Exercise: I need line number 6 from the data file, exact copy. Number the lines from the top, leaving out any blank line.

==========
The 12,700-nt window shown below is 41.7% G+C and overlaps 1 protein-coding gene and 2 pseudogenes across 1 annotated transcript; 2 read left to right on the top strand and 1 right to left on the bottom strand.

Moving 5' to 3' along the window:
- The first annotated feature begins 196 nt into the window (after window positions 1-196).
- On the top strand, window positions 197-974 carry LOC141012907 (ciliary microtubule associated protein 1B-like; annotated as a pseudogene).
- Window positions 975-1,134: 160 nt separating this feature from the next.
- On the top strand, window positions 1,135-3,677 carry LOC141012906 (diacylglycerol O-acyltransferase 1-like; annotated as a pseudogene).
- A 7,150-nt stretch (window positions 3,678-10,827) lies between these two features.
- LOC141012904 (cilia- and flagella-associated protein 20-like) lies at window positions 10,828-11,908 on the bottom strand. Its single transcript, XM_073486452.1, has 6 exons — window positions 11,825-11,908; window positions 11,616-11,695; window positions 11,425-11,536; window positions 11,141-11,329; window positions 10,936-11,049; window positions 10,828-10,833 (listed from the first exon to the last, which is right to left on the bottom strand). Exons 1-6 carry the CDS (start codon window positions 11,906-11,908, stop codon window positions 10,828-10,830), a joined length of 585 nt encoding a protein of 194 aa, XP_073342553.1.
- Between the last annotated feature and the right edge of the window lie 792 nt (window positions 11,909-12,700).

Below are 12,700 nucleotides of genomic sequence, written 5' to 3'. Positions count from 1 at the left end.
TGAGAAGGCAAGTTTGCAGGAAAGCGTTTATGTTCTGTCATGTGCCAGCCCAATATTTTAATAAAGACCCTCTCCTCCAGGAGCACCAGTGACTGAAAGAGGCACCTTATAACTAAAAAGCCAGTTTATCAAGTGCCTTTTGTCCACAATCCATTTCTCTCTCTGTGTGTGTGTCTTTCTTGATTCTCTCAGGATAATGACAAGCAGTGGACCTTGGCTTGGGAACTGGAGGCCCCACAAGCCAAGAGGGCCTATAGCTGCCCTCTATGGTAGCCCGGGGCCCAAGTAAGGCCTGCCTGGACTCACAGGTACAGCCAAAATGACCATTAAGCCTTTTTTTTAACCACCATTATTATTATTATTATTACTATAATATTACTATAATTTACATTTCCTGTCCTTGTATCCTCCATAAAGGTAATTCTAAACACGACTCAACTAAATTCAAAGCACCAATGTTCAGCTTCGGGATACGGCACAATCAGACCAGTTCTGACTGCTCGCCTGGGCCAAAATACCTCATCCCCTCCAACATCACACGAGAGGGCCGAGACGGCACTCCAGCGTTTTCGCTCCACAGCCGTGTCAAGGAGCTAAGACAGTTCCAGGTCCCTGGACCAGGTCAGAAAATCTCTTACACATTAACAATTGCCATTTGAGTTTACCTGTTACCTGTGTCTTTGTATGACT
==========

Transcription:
- On the top strand, window positions 1,135-3,677 carry LOC141012906 (diacylglycerol O-acyltransferase 1-like; annotated as a pseudogene).